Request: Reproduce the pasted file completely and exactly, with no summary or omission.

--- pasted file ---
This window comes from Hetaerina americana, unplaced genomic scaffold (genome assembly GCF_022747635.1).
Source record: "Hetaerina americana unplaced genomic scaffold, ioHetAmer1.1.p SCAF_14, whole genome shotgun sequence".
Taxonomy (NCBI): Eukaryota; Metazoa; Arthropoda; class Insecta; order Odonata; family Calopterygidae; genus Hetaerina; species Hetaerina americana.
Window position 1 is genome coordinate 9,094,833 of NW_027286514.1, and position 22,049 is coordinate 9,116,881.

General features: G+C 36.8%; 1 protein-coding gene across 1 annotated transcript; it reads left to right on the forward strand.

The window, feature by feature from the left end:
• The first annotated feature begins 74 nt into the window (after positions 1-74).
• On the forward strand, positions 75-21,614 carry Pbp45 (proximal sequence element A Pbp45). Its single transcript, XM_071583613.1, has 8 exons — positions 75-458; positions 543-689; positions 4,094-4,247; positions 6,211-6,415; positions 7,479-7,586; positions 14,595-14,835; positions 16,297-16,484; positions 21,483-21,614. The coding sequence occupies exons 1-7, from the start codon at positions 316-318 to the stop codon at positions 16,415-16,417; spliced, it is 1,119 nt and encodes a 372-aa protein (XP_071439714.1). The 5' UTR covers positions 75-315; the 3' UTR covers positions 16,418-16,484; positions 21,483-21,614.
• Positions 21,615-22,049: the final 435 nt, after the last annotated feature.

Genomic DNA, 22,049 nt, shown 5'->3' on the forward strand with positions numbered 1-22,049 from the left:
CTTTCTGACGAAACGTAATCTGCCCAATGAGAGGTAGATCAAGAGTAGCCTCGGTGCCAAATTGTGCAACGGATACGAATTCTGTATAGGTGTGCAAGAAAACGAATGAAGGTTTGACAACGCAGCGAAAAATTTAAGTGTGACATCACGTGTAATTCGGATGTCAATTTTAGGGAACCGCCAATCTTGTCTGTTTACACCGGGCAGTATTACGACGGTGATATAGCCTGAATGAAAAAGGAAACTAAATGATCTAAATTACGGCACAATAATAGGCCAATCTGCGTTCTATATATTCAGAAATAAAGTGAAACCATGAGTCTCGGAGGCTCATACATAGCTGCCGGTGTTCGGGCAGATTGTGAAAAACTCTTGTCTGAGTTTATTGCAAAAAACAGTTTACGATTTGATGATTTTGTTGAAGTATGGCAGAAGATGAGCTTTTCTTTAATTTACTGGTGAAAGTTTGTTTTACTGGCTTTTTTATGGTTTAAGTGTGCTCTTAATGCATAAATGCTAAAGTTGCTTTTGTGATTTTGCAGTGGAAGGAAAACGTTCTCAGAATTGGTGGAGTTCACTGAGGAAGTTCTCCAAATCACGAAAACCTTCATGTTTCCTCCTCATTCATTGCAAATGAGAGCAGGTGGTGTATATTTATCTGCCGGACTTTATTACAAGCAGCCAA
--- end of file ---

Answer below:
This window comes from Hetaerina americana, unplaced genomic scaffold (genome assembly GCF_022747635.1).
Source record: "Hetaerina americana unplaced genomic scaffold, ioHetAmer1.1.p SCAF_14, whole genome shotgun sequence".
Taxonomy (NCBI): Eukaryota; Metazoa; Arthropoda; class Insecta; order Odonata; family Calopterygidae; genus Hetaerina; species Hetaerina americana.
Window position 1 is genome coordinate 9,094,833 of NW_027286514.1, and position 22,049 is coordinate 9,116,881.

General features: G+C 36.8%; 1 protein-coding gene across 1 annotated transcript; it reads left to right on the forward strand.

The window, feature by feature from the left end:
• The first annotated feature begins 74 nt into the window (after positions 1-74).
• On the forward strand, positions 75-21,614 carry Pbp45 (proximal sequence element A Pbp45). Its single transcript, XM_071583613.1, has 8 exons — positions 75-458; positions 543-689; positions 4,094-4,247; positions 6,211-6,415; positions 7,479-7,586; positions 14,595-14,835; positions 16,297-16,484; positions 21,483-21,614. The coding sequence occupies exons 1-7, from the start codon at positions 316-318 to the stop codon at positions 16,415-16,417; spliced, it is 1,119 nt and encodes a 372-aa protein (XP_071439714.1). The 5' UTR covers positions 75-315; the 3' UTR covers positions 16,418-16,484; positions 21,483-21,614.
• Positions 21,615-22,049: the final 435 nt, after the last annotated feature.

Genomic DNA, 22,049 nt, shown 5'->3' on the forward strand with positions numbered 1-22,049 from the left:
CTTTCTGACGAAACGTAATCTGCCCAATGAGAGGTAGATCAAGAGTAGCCTCGGTGCCAAATTGTGCAACGGATACGAATTCTGTATAGGTGTGCAAGAAAACGAATGAAGGTTTGACAACGCAGCGAAAAATTTAAGTGTGACATCACGTGTAATTCGGATGTCAATTTTAGGGAACCGCCAATCTTGTCTGTTTACACCGGGCAGTATTACGACGGTGATATAGCCTGAATGAAAAAGGAAACTAAATGATCTAAATTACGGCACAATAATAGGCCAATCTGCGTTCTATATATTCAGAAATAAAGTGAAACCATGAGTCTCGGAGGCTCATACATAGCTGCCGGTGTTCGGGCAGATTGTGAAAAACTCTTGTCTGAGTTTATTGCAAAAAACAGTTTACGATTTGATGATTTTGTTGAAGTATGGCAGAAGATGAGCTTTTCTTTAATTTACTGGTGAAAGTTTGTTTTACTGGCTTTTTTATGGTTTAAGTGTGCTCTTAATGCATAAATGCTAAAGTTGCTTTTGTGATTTTGCAGTGGAAGGAAAACGTTCTCAGAATTGGTGGAGTTCACTGAGGAAGTTCTCCAAATCACGAAAACCTTCATGTTTCCTCCTCATTCATTGCAAATGAGAGCAGGTGGTGTATATTTATCTGCCGGACTTTATTACAAGCAGCCAA